By Lisa Vives, Global Information Network
NEW YORK, 30 May 2023 (IDN) — On Easter weekend 1993 Nelson Mandela was engaged in slow-moving power-sharing talks with President F.W. de Klerk when a white supremacist shot Mandela’s heir-apparent, Chris Hani, in the hope of igniting an all-out civil war.
The story of nine tumultuous days, as the assassination of Mandela’s protégé threatened to derail South Africa’s democratic transition and plunge the nation into civil war, is told in riveting detail in a new book by South African newspaper columnist and political commentator Justice Malala.
In “The Plot to Save South Africa,” Malala reveals rarely seen sides of both Mandela and de Klerk, the fascinating behind-the-scenes debates within each of their parties over whether to pursue peace or war, and the two leaders’ increasingly desperate attempts to restrain their supporters despite mounting popular frustrations.
Justice Malala was a twenty-two-year-old intern at South Africa’s largest paper on the day Chris Hani was killed–and with his bosses all away for the Easter holiday, he was the one who rushed to the crime scene.
In The Plot to Save South Africa, he combines original reporting with key figures on all sides of the conflict, archival research, and his own memories into a thrilling, definitive story timed to the 30th anniversary of the assassination.
Malala provides insight into all aspects of the conflict and discusses the extraordinary effort of leadership that was needed to avert a crisis that could have developed into a full-scale war.
Here is some of an interview between Malala and editor Yinka Adegoke who asks, “Why was it important to write a book about the week of Chris Hani’s death now?”
Malala: “Mandela had been out after 27 years’ imprisonment for three years and the democracy talks were proceeding slowly. Four thousand people were dying every year due to political violence. In that week, Mandela and others had to show extraordinary leadership to frustrate the right wing’s attempts to spark a race war while calming down Black citizens angered by Hani’s murder.”
Adegoke: “You seem to suggest this is the week when Nelson Mandela really became South Africa’s president, is that fair?”
Malala: “The triumph of democracy over apartheid in South Africa was never guaranteed. There was huge resistance, even by 1993, to the establishment of a truly non-racial democracy. In the week I chronicle, what became clear was that without Mandela’s leadership and a Black government’s ascendancy South Africa would implode.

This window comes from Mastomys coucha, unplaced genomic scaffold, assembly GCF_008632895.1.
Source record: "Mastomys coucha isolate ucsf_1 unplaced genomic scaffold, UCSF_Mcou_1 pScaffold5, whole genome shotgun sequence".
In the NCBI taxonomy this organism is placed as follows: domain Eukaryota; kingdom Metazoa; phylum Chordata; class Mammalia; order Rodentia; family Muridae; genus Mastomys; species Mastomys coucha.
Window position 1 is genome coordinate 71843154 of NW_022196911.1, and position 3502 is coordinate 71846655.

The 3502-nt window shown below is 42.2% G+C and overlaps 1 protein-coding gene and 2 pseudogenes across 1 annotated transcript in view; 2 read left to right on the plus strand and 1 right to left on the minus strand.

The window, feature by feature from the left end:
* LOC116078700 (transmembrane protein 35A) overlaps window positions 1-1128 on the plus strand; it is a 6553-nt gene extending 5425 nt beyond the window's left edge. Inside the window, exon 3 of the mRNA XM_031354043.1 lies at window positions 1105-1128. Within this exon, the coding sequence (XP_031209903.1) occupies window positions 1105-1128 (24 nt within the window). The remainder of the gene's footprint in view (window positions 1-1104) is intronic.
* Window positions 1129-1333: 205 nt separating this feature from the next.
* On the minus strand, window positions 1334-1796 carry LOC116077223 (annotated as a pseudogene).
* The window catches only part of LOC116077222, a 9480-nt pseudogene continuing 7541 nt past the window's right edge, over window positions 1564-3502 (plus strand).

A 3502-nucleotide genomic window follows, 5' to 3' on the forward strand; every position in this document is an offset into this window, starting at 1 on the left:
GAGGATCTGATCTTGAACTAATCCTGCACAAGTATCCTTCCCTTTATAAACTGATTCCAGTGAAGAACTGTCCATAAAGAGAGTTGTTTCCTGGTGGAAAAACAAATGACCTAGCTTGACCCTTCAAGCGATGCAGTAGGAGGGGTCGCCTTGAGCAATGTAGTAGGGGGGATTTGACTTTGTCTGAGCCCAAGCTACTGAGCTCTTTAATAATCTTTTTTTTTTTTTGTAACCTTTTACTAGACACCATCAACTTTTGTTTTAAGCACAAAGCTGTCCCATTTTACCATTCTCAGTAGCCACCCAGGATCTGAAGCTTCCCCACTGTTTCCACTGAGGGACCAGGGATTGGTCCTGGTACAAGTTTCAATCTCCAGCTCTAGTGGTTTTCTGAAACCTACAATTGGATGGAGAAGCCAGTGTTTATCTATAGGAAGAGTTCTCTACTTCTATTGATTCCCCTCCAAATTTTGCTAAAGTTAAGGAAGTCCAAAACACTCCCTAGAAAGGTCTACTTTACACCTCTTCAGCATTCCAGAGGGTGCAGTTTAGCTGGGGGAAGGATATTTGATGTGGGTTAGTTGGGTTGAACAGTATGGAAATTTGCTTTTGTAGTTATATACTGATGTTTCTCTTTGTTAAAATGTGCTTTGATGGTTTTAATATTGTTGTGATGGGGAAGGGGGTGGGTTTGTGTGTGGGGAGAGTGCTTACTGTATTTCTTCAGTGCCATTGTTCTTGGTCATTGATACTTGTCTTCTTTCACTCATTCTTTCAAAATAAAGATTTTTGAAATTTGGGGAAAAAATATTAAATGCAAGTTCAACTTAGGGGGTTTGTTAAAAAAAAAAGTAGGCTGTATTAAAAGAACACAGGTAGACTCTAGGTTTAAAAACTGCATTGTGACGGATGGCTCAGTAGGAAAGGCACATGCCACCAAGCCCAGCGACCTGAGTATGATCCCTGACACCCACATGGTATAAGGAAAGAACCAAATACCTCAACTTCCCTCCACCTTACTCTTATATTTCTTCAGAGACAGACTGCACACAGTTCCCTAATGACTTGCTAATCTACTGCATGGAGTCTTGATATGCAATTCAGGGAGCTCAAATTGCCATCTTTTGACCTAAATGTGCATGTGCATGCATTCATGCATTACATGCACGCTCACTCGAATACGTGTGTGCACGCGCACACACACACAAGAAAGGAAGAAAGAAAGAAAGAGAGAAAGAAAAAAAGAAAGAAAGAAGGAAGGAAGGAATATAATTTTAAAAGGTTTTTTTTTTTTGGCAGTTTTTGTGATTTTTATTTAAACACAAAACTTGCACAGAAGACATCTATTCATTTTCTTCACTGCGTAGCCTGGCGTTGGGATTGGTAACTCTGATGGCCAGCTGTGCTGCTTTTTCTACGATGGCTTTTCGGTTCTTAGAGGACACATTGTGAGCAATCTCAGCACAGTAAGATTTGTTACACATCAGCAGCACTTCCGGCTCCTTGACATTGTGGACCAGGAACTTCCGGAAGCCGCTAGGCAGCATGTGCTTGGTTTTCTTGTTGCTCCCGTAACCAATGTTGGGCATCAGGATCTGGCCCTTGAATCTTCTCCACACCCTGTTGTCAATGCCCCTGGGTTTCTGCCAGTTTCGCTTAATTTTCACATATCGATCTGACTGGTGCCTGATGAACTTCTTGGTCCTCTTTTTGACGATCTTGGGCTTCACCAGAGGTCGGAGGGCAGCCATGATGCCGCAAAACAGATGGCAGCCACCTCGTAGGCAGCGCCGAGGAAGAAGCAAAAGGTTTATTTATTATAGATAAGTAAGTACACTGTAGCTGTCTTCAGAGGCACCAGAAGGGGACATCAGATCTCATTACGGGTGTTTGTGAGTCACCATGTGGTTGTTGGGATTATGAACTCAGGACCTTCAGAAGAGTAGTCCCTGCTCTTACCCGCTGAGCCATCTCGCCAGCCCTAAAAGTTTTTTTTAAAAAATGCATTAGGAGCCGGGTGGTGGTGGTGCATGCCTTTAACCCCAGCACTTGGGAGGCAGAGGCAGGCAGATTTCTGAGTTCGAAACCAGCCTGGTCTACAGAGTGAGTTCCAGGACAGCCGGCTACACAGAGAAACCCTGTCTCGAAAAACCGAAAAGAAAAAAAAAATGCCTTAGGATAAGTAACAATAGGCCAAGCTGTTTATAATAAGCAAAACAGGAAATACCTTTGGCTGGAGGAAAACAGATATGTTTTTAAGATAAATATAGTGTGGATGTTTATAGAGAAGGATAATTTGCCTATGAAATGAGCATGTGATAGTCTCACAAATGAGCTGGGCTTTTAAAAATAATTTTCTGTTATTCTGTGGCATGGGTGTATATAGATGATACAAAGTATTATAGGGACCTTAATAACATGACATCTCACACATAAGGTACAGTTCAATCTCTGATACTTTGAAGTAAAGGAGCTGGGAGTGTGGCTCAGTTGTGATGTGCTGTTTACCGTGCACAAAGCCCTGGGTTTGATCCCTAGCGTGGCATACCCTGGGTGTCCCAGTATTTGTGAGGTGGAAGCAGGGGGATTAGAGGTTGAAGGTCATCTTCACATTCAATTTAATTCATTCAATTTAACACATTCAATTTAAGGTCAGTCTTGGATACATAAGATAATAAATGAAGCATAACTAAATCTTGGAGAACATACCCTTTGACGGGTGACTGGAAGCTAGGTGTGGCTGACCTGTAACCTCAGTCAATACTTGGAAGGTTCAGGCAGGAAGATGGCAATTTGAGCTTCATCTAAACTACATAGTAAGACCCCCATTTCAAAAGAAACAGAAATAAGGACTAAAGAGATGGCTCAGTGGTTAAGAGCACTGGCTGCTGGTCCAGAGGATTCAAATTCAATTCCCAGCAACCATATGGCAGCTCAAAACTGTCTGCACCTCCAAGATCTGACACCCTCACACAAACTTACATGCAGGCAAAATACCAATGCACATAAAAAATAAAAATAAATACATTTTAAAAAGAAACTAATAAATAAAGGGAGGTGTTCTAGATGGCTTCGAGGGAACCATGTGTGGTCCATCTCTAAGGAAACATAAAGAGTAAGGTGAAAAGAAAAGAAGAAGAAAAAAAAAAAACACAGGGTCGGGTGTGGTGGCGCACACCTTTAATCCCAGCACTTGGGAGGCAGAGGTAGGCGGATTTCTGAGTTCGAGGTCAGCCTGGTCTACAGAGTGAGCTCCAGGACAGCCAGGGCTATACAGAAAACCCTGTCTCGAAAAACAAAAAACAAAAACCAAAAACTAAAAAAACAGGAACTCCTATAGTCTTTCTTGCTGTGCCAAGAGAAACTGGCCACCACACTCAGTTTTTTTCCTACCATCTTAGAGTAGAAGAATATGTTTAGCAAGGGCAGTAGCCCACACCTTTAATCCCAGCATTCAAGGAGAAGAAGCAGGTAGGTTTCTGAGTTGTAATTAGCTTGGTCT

“De Klerk’s attempts to establish some kind of veto power over a new government crumbled. Mandela wrung out an election date and a transition agreement from him. White minority rule died that week. Mandela and the people won.”
Adegoke: “Is the tension between South Africa’s “born frees” and those who were already of age under apartheid understandable or justifiable?”
Malala: “It is understandable, but most of the criticism of Mandela and the democracy negotiators is unjustified. Youth unemployment in South Africa is at abominable levels and it is the most unequal country in the world, according to the World Bank. South Africa’s leaders after 2009 have failed young people spectacularly.”
Justice Malala is also the author of “We Have Now Begun Our Descent: How to Stop South Africa Losing its Way” and is the former publisher of The Sowetan and Sunday World.
Toluse Olorunnipa, coauthor of His Name Is George Floyd writes of the book: “Fast-paced, gripping, and expertly crafted, this book reads like a political thriller. A brilliant, moving, and extraordinary account of nine days that shaped a country and a continent, with the entire world looking on.” [IDN-InDepthNews]
Image credit: ‘Simon & Schuster’ Publishers
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